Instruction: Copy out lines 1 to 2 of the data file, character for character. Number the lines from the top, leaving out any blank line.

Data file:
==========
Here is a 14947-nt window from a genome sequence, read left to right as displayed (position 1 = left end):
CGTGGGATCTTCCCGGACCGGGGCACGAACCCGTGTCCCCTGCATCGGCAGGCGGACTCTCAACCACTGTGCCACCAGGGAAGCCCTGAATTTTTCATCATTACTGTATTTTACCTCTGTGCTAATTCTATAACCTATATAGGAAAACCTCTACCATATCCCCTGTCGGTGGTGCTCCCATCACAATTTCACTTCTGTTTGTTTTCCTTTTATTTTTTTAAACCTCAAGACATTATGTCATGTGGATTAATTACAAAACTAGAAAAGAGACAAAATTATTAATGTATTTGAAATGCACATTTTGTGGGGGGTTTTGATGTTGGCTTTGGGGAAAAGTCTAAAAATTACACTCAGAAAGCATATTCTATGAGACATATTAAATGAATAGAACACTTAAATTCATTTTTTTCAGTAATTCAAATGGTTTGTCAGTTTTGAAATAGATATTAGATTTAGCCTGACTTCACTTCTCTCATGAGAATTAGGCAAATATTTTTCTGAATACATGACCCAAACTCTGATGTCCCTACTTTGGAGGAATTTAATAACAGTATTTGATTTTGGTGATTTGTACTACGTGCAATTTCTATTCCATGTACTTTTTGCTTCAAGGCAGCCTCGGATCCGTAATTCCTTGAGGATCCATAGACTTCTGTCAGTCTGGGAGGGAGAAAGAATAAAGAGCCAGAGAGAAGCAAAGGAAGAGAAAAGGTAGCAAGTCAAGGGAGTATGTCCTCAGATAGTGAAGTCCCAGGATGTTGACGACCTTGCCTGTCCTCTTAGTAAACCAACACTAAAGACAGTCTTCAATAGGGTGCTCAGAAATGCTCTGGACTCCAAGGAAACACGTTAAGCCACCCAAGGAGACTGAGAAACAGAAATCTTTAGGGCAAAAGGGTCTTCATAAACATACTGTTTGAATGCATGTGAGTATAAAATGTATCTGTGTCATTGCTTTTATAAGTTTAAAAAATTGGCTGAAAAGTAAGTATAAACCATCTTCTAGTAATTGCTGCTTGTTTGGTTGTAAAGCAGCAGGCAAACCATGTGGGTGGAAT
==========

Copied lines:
Here is a 14947-nt window from a genome sequence, read left to right as displayed (position 1 = left end):
CGTGGGATCTTCCCGGACCGGGGCACGAACCCGTGTCCCCTGCATCGGCAGGCGGACTCTCAACCACTGTGCCACCAGGGAAGCCCTGAATTTTTCATCATTACTGTATTTTACCTCTGTGCTAATTCTATAACCTATATAGGAAAACCTCTACCATATCCCCTGTCGGTGGTGCTCCCATCACAATTTCACTTCTGTTTGTTTTCCTTTTATTTTTTTAAACCTCAAGACATTATGTCATGTGGATTAATTACAAAACTAGAAAAGAGACAAAATTATTAATGTATTTGAAATGCACATTTTGTGGGGGGTTTTGATGTTGGCTTTGGGGAAAAGTCTAAAAATTACACTCAGAAAGCATATTCTATGAGACATATTAAATGAATAGAACACTTAAATTCATTTTTTTCAGTAATTCAAATGGTTTGTCAGTTTTGAAATAGATATTAGATTTAGCCTGACTTCACTTCTCTCATGAGAATTAGGCAAATATTTTTCTGAATACATGACCCAAACTCTGATGTCCCTACTTTGGAGGAATTTAATAACAGTATTTGATTTTGGTGATTTGTACTACGTGCAATTTCTATTCCATGTACTTTTTGCTTCAAGGCAGCCTCGGATCCGTAATTCCTTGAGGATCCATAGACTTCTGTCAGTCTGGGAGGGAGAAAGAATAAAGAGCCAGAGAGAAGCAAAGGAAGAGAAAAGGTAGCAAGTCAAGGGAGTATGTCCTCAGATAGTGAAGTCCCAGGATGTTGACGACCTTGCCTGTCCTCTTAGTAAACCAACACTAAAGACAGTCTTCAATAGGGTGCTCAGAAATGCTCTGGACTCCAAGGAAACACGTTAAGCCACCCAAGGAGACTGAGAAACAGAAATCTTTAGGGCAAAAGGGTCTTCATAAACATACTGTTTGAATGCATGTGAGTATAAAATGTATCTGTGTCATTGCTTTTATAAGTTTAAAAAATTGGCTGAAAAGTAAGTATAAACCATCTTCTAGTAATTGCTGCTTGTTTGGTTGTAAAGCAGCAGGCAAACCATGTGGGTGGAAT